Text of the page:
There’s a myriad of ways to be distracted while driving, including:
- Talking on the phone
- Singing loudly and proudly to a favorite song
- Eating food
- Reading the newspaper (yes, I’ve seen this!)
- Adjusting the heat/AC/sound system/navigation
- Trying to make the kids behave in the back seat
- Applying lipstick, eyeliner or other makeup
- Brushing hair and putting it into a ponytail (at highway speeds)
- Shaving with an electric razor (been there, seen that)
- Gawking at the scene of an accident
- Checking out an attractive person walking down the sidewalk
- Trying to reach the quarter you dropped between the seat and center console because you need it for an automated toll booth
- Talking with the passengers in your vehicle
Any of the above can lead to catastrophic results: in 2015 alone, 3,477 people were killed and another 391,000 injured in motor vehicle crashes involving distracted drivers, according to the National Highway Traffic Safety Administration (NHTSA).
While texting is among the leading causes of distracted driving, there’s another leading reason for distracted driving accidents that may just surprise you: talking to another person in your vehicle. This is particularly true for teen drivers, where other teen passengers actually cause more distractions for the driver than texting or cell phone use.
So how can you help make sure that whomever is driving the vehicle your riding in isn’t distracted? Here are some tips that will make you a better passenger, and also a better driver.
- Always wear your seat belt, no matter where you sit in the car. If the driver has to make an emergency maneuver or hit the brakes suddenly and you’re not wearing your seatbelt, you could be thrown into the driver, hampering their ability to control the car and possibly leading to serious injuries for both of you. Plus, you’ll greatly increase your odds of avoiding serious injury in an accident.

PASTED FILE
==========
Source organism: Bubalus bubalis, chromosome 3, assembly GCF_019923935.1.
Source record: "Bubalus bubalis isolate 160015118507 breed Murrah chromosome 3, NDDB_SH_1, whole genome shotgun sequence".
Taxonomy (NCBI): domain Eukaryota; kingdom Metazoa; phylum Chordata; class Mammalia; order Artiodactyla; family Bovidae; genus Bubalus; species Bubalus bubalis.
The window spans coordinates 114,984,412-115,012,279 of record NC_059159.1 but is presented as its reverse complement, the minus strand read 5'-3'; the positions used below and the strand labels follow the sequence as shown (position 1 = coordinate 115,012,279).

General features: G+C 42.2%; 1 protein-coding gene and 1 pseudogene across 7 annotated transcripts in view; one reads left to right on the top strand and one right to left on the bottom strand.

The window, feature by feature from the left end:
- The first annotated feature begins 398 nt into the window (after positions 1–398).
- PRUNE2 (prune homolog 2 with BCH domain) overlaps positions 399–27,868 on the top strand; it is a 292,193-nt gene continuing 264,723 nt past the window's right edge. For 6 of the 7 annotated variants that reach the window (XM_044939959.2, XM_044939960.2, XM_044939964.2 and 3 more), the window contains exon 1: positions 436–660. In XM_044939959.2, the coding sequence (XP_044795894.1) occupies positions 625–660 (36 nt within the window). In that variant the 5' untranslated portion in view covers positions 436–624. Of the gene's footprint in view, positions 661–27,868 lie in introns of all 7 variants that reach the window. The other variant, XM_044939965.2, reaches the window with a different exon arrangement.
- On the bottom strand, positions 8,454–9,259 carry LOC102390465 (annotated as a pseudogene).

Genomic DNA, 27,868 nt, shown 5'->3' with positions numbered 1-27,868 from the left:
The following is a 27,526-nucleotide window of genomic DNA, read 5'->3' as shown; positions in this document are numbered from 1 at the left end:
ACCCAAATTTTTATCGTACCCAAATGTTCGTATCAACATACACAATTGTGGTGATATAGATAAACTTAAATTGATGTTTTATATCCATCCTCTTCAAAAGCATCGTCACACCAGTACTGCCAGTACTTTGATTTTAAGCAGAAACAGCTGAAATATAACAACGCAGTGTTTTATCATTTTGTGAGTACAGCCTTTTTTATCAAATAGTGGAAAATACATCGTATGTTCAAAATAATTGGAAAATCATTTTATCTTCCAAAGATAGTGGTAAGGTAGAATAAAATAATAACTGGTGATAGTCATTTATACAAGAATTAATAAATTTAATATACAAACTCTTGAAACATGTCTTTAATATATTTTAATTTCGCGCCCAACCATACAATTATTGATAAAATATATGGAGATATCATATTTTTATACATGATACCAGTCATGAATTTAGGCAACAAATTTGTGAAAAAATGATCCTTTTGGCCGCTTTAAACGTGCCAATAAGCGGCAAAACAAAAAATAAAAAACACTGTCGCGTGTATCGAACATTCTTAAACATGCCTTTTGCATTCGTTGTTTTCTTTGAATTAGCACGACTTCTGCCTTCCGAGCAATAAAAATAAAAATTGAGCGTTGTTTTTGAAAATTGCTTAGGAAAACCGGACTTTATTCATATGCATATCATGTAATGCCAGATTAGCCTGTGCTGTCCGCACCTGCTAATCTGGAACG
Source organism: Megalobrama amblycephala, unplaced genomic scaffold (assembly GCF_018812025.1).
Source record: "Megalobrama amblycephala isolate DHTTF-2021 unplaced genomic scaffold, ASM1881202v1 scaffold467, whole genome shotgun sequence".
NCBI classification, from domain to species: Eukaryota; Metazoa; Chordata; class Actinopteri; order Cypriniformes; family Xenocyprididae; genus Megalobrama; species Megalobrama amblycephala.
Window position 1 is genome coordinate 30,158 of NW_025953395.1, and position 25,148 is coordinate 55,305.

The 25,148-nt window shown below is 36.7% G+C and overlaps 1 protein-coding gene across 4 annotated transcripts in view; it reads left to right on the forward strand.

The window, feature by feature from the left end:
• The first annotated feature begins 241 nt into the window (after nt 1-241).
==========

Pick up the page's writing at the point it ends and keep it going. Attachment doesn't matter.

Keep It To Yourself
- It’s fine to keep yourself occupied on your phone while riding in a vehicle, but keep the volume down or wear ear buds, and don’t shove your phone in the driver’s face to show them the funny cat video that has you doubled over in the passenger seat.
Their Car, Their Rules
Drivers gets to make the rules for their passengers. If they say no music, food or beverages while they’re driving, then do as the driver says. Or walk.
Don’t Block Their View
- Make sure you’re not blocking the driver’s view. This is especially true when stopped at an intersection and the driver needs to look both ways before proceeding. Don’t lean forward to look both ways for oncoming traffic. Instead, turn your head and take a look for cross traffic, and let the driver know if you see another vehicle approaching.
- If the driver wants to send a text message to someone, tell them that you’ll gladly be the designated sender and receiver of all text messages while they’re driving.
Use Your Inside Voice
- If you must talk on the phone while riding in someone’s vehicle, don’t scream or yell at the person on the other end of the phone conversation. Use your inside voice and speak in a normal tone. The driver (and any other passengers) may not say anything, but they will secretly thank you.
No Backseat Driving
- Unless the driver is obviously lost or asks for directions, don’t be a boss and tell them where to go and which way to turn. And you don’t need to point out every little mistake they make while driving…unless you’re a driver’s ed instructor. However, if the driver is exceeding the speed limit or driving in an unsafe manner, you should definitely speak up and tell them to please stop that risky driving behavior.
Don’t Hit the Invisible Brake Pedal
- Don’t stomp on that invisible brake pedal whenever you think it’s time to slow down. And trying to make yourself smaller and bracing your hands against the dashboard isn’t going to help your driver’s confidence. Stay calm, and unless the driver scared the wits out of you simply backing out of the driveway, enjoy the ride.